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UK royal baby keeps everyone guessing

July 16, 2013 20:58 IST

The due date for the birth of Prince William and Kate Middleton's first child may have come and gone this weekend but the frenzy around the eagerly anticipated news continues to build up.

Nearly 1 million pounds has already been bet on the name, sex, weight and date of birth as part of what bookies in Britain have branded as a record for a non-sports event.

The Duchess of Cornwall, Camilla Parker-Bowles, indicated that the new arrival is expected by the end of the week as she kicked off an annual summer tour of Devon and Cornwall with grandfather-to-be Prince Charles.

"We don't know what's going to happen. We're all waiting at the end of a telephone. I hope by the end of the week he or she will be there," she said during a visit to the Little Harbour Children's Hospital near St Austell in Cornwall today.

Reporters, photographers and cameramen from across the globe have been camped outside the Lindo Wing of St Mary's Hospital in central London since the start of the month.

While the sex of the baby is believed to be unknown by all, Kate's uncle hinted that the royal couple are probably aware whether they are about to be parents to the future King or Queen of England.

Gary Goldsmith said he believed the Duke and Duchess of Cambridge have kept the sex of the baby -- who will be third in line to the throne -- a secret to everyone but themselves.

Goldsmith, brother of Kate's mother Carole Middleton, told the 'Mirror' that he thinks the royal couple will make history by giving birth to a girl.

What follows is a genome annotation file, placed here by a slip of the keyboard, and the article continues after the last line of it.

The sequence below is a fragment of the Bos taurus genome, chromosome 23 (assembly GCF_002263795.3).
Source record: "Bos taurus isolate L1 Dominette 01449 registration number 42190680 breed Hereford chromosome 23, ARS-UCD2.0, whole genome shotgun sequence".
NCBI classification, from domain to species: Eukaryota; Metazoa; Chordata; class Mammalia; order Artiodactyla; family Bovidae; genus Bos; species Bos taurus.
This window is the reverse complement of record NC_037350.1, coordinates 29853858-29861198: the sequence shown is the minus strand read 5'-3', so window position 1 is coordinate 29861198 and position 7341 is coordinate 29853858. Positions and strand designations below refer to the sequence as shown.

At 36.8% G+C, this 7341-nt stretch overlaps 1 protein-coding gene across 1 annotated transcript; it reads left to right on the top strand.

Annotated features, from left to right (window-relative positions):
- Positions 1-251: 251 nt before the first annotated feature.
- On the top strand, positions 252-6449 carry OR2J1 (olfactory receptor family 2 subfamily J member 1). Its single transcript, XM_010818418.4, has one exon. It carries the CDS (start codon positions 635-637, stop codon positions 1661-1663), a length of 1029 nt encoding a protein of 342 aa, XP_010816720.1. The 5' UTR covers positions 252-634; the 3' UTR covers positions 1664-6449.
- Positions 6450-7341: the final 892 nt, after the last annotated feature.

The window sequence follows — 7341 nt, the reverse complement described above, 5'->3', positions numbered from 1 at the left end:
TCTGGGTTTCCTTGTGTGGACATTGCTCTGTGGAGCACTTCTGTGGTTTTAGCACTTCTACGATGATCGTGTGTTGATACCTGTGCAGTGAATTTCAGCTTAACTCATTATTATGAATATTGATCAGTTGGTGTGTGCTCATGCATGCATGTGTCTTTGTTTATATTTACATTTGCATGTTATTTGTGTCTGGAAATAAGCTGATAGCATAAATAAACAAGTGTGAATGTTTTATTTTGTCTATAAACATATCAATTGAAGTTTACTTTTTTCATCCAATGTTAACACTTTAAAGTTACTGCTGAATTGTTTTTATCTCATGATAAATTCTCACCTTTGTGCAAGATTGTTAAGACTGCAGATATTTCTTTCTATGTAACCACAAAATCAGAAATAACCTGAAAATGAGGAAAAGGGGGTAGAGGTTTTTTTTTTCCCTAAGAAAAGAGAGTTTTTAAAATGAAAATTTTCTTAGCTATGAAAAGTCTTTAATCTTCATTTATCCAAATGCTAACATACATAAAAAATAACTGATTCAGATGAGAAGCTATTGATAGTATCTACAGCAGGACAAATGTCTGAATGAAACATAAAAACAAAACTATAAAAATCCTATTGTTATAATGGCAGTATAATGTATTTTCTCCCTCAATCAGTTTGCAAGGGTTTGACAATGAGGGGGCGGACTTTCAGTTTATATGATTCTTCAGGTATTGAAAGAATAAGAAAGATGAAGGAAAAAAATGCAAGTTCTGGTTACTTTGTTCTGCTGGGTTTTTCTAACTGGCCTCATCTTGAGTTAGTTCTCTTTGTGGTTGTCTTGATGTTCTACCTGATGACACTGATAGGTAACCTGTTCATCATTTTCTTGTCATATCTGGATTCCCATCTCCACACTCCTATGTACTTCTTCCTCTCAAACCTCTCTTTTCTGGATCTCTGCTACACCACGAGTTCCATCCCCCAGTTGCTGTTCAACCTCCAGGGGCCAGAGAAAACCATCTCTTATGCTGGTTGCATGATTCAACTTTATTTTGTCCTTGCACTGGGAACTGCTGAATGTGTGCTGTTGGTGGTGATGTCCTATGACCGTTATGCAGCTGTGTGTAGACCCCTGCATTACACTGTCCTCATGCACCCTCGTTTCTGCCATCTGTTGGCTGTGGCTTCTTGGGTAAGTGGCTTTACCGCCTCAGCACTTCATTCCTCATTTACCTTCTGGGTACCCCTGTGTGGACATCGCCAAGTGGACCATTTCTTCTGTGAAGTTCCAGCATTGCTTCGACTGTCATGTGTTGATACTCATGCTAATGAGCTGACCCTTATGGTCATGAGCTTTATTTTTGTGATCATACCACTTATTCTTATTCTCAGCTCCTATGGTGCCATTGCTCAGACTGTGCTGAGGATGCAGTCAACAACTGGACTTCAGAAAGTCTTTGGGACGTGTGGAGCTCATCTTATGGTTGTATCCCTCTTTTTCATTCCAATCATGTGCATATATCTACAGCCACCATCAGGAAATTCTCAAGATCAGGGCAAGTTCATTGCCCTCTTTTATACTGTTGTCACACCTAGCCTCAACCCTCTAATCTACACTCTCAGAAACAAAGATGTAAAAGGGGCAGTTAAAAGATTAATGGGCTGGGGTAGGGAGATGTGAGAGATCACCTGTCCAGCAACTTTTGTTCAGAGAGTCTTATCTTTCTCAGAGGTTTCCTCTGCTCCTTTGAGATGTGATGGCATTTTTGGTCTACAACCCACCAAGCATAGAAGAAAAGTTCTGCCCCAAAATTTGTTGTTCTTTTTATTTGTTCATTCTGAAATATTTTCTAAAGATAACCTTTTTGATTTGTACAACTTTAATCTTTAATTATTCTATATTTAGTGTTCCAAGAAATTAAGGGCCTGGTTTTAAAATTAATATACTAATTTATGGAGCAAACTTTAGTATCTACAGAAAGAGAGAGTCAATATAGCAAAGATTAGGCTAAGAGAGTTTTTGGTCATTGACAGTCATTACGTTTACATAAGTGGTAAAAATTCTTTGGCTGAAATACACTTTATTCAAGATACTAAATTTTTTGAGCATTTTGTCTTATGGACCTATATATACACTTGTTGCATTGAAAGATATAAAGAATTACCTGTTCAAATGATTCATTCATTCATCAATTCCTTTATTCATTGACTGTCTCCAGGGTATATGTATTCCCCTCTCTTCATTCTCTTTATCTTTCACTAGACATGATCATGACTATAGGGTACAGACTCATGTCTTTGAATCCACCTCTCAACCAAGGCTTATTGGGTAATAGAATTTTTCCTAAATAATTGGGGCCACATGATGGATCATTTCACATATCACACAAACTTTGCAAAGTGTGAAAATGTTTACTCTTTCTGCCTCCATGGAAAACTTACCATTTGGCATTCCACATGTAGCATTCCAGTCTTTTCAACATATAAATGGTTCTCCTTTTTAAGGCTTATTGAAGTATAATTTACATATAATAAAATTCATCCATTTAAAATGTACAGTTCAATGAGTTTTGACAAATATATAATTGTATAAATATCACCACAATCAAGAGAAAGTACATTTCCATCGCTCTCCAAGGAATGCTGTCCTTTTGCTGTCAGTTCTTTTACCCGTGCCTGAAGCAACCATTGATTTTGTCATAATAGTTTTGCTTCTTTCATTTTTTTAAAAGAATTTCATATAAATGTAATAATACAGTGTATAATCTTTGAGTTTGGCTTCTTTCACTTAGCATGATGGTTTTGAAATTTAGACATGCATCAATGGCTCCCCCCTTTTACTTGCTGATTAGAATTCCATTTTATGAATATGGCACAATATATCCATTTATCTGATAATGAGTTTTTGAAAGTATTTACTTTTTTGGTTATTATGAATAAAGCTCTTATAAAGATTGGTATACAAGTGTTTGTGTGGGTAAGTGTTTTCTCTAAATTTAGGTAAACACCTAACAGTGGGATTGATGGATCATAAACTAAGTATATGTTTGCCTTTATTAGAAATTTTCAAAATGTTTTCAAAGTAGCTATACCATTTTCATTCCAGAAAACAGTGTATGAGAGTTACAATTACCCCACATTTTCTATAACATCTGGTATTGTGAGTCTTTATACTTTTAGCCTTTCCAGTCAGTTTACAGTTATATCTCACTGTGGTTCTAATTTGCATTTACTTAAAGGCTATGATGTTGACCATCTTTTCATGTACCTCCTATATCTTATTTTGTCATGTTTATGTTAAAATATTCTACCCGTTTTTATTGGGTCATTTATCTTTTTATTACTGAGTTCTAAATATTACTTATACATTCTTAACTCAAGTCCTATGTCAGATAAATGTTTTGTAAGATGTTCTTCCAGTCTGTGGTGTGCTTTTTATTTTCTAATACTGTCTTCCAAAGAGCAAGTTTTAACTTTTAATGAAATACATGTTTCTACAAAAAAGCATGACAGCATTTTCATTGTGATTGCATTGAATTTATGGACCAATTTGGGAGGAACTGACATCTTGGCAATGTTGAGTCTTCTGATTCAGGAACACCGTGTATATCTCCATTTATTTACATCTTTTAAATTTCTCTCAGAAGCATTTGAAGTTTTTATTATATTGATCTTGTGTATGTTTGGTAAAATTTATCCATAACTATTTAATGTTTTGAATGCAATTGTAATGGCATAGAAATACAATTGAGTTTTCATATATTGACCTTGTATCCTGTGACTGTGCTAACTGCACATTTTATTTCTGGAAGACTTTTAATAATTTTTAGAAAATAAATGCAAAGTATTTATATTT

"But, of course, I don't know that for fact. I believe Kate and William have kept the sex of their child a secret to everyone but themselves. They're a very modern couple and I believe William will be as hands-on as Kate with the parenting. That's the genius of it," he said.

Due to a change in British law, the couple's first child, whether a boy or a girl, will be the heir to the throne and when born will have the title Prince or Princess of Cambridge.

Former England football captain David Beckham, among the celebrity guests at William and Kate's wedding in April 2010, also joined in the royal frenzy by saying they should name the baby David if it is a boy.

"David's pretty good! David's not bad.

I think they should go for David -- if a boy," he told 'Sky News' television.

British bookmakers have made the name David an outsider at odds of between 33/1 and 100/1.

James continues to be the favourite boy's name and Alexandra for a girl.

Image: A member of the media reads a book while waiting outside St Mary's Hospital, where Duchess of Cambridge is due to give birth, in London.

Photograph: Olivia Harris/Reuters

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